A Statistical Threshold for Adversarial Classification in Laplace Mechanisms

by   Ayşe Ünsal, et al.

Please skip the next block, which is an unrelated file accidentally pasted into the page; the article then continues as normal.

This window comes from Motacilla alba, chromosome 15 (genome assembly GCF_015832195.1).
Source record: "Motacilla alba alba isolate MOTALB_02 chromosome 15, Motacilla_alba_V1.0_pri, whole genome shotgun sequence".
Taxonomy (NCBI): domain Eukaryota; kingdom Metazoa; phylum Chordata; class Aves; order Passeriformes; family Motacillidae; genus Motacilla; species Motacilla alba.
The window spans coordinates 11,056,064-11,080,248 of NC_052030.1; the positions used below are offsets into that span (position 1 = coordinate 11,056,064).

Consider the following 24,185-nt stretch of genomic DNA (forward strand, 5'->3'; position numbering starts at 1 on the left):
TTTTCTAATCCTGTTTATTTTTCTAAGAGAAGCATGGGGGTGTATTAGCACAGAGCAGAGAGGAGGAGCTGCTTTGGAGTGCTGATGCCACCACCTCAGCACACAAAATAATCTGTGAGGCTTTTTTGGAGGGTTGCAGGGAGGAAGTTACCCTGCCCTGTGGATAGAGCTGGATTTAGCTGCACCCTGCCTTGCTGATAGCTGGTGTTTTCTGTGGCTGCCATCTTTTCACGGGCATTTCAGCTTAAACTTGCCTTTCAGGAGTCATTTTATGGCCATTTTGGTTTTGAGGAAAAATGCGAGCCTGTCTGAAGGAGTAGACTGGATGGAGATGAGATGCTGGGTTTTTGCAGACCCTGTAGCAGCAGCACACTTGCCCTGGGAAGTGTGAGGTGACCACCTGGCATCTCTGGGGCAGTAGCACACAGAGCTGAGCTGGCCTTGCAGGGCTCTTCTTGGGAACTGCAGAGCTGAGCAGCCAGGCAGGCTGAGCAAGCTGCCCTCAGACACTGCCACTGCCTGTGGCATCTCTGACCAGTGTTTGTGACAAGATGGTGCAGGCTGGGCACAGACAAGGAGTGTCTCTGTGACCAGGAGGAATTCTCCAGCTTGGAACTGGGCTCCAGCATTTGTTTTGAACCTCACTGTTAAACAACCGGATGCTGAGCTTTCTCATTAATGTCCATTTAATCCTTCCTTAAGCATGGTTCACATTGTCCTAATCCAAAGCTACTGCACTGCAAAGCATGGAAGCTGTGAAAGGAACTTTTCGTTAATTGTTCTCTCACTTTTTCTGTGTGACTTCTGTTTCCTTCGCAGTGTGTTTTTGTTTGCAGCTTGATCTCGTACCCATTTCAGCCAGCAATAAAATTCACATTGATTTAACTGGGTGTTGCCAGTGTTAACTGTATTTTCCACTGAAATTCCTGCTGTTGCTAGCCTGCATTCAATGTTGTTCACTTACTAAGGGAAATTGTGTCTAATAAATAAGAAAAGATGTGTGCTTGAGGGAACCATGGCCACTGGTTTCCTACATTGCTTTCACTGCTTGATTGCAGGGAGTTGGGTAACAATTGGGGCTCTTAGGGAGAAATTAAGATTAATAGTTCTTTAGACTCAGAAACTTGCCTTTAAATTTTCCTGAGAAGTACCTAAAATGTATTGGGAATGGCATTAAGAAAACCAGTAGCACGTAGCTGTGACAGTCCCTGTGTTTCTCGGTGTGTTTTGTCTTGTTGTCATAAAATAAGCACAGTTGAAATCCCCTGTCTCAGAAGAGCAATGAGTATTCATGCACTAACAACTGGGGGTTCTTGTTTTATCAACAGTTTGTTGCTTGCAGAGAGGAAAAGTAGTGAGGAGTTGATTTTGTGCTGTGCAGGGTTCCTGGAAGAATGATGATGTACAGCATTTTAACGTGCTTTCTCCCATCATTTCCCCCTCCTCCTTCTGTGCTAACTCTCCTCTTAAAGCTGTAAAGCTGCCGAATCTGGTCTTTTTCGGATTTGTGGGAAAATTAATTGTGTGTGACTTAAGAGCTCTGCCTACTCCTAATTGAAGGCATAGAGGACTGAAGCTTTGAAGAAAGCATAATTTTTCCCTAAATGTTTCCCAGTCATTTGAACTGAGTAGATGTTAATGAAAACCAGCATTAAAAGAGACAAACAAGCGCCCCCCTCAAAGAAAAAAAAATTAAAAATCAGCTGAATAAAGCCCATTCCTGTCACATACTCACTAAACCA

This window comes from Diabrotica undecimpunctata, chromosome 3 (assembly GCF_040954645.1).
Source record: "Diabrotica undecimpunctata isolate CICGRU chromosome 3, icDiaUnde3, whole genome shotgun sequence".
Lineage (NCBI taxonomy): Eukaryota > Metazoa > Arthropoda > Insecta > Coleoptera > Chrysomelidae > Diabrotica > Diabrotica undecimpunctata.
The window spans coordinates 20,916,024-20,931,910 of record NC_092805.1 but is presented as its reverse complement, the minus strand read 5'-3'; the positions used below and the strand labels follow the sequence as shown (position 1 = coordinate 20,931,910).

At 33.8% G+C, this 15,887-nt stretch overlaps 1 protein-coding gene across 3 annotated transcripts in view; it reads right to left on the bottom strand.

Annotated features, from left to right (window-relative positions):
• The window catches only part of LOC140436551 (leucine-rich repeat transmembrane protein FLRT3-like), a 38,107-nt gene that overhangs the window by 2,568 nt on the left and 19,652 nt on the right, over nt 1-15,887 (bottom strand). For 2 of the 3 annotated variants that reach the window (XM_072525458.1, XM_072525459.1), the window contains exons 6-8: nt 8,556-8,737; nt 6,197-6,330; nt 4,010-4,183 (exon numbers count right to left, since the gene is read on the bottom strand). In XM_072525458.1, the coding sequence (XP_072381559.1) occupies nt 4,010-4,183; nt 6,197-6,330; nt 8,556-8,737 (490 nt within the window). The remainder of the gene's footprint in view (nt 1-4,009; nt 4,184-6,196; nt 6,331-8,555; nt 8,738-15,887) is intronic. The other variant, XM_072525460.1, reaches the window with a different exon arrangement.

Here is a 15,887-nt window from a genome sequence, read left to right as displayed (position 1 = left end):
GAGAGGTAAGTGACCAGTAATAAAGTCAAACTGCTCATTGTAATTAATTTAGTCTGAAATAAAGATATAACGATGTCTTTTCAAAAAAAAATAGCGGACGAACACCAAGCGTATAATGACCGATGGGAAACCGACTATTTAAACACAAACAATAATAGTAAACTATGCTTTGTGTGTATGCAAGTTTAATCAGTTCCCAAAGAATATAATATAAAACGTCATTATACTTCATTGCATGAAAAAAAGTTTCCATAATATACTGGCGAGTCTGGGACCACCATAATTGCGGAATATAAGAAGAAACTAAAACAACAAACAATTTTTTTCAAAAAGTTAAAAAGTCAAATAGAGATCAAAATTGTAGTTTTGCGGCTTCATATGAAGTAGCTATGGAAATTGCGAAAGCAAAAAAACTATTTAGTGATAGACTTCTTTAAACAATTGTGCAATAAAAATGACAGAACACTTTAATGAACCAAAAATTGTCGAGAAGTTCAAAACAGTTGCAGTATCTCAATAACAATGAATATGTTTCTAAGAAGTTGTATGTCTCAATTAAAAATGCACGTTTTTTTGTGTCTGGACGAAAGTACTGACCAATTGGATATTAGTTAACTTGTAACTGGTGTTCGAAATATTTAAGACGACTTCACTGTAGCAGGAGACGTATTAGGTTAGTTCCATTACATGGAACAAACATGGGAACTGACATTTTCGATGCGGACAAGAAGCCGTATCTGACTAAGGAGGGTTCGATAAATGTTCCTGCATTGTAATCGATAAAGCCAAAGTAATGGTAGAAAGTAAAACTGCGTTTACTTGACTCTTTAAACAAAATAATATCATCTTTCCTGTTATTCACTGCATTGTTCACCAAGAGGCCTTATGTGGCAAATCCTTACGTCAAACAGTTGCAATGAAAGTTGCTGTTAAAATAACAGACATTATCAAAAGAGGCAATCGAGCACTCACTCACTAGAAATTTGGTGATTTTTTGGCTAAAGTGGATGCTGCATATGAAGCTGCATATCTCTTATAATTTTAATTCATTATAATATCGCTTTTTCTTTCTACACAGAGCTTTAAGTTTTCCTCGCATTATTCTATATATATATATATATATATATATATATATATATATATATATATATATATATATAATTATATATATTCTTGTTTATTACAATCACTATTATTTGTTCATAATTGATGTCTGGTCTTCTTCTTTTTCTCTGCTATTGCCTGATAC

This paper studies the statistical characterization of detecting an adversary who wants to harm some computation such as machine learning models or aggregation by altering the output of a differentially private mechanism in addition to discovering some information about the underlying dataset. An adversary who is able to modify the published information from a differentially private mechanism aims to maximize the possible damage to the system while remaining undetected. We present a trade-off between the privacy parameter of the system, the sensitivity and the attacker's advantage (the bias) through determining the threshold for the best critical region of the hypothesis testing problem for deciding whether or not the adversary's attack is detected. Such trade-offs are provided for Laplace mechanisms using one-sided and two-sided hypothesis tests. Corresponding error probabilities are analytically derived and ROC curves are presented for various levels of the sensitivity, the absolute mean of the attack and the privacy parameter. Subsequently, we provide an interval for the bias induced by the adversary so that the defender detects the attack. Finally, we adapt the Kullback-Leibler differential privacy to adversarial classification.


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